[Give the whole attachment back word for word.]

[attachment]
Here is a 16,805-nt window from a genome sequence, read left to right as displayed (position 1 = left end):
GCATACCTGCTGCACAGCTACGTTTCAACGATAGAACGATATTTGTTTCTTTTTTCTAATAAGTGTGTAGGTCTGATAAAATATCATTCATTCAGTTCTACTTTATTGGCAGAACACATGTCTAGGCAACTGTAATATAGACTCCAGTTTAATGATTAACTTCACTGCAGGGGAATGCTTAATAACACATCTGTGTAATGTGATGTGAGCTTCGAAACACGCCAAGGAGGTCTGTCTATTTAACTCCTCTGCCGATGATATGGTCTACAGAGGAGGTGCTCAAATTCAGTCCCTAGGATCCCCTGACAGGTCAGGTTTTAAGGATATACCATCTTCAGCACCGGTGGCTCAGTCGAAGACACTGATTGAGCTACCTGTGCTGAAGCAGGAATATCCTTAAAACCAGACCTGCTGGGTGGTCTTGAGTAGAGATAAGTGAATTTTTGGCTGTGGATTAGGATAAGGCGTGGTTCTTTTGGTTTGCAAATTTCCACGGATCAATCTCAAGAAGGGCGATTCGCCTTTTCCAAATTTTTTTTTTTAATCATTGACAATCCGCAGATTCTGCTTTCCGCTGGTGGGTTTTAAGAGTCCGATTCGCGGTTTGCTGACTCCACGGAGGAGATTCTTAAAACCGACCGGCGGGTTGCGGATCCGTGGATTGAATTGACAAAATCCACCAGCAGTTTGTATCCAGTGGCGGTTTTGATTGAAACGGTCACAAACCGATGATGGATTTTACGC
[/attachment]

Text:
Here is a 16,805-nt window from a genome sequence, read left to right as displayed (position 1 = left end):
GCATACCTGCTGCACAGCTACGTTTCAACGATAGAACGATATTTGTTTCTTTTTTCTAATAAGTGTGTAGGTCTGATAAAATATCATTCATTCAGTTCTACTTTATTGGCAGAACACATGTCTAGGCAACTGTAATATAGACTCCAGTTTAATGATTAACTTCACTGCAGGGGAATGCTTAATAACACATCTGTGTAATGTGATGTGAGCTTCGAAACACGCCAAGGAGGTCTGTCTATTTAACTCCTCTGCCGATGATATGGTCTACAGAGGAGGTGCTCAAATTCAGTCCCTAGGATCCCCTGACAGGTCAGGTTTTAAGGATATACCATCTTCAGCACCGGTGGCTCAGTCGAAGACACTGATTGAGCTACCTGTGCTGAAGCAGGAATATCCTTAAAACCAGACCTGCTGGGTGGTCTTGAGTAGAGATAAGTGAATTTTTGGCTGTGGATTAGGATAAGGCGTGGTTCTTTTGGTTTGCAAATTTCCACGGATCAATCTCAAGAAGGGCGATTCGCCTTTTCCAAATTTTTTTTTTTAATCATTGACAATCCGCAGATTCTGCTTTCCGCTGGTGGGTTTTAAGAGTCCGATTCGCGGTTTGCTGACTCCACGGAGGAGATTCTTAAAACCGACCGGCGGGTTGCGGATCCGTGGATTGAATTGACAAAATCCACCAGCAGTTTGTATCCAGTGGCGGTTTTGATTGAAACGGTCACAAACCGATGATGGATTTTACGC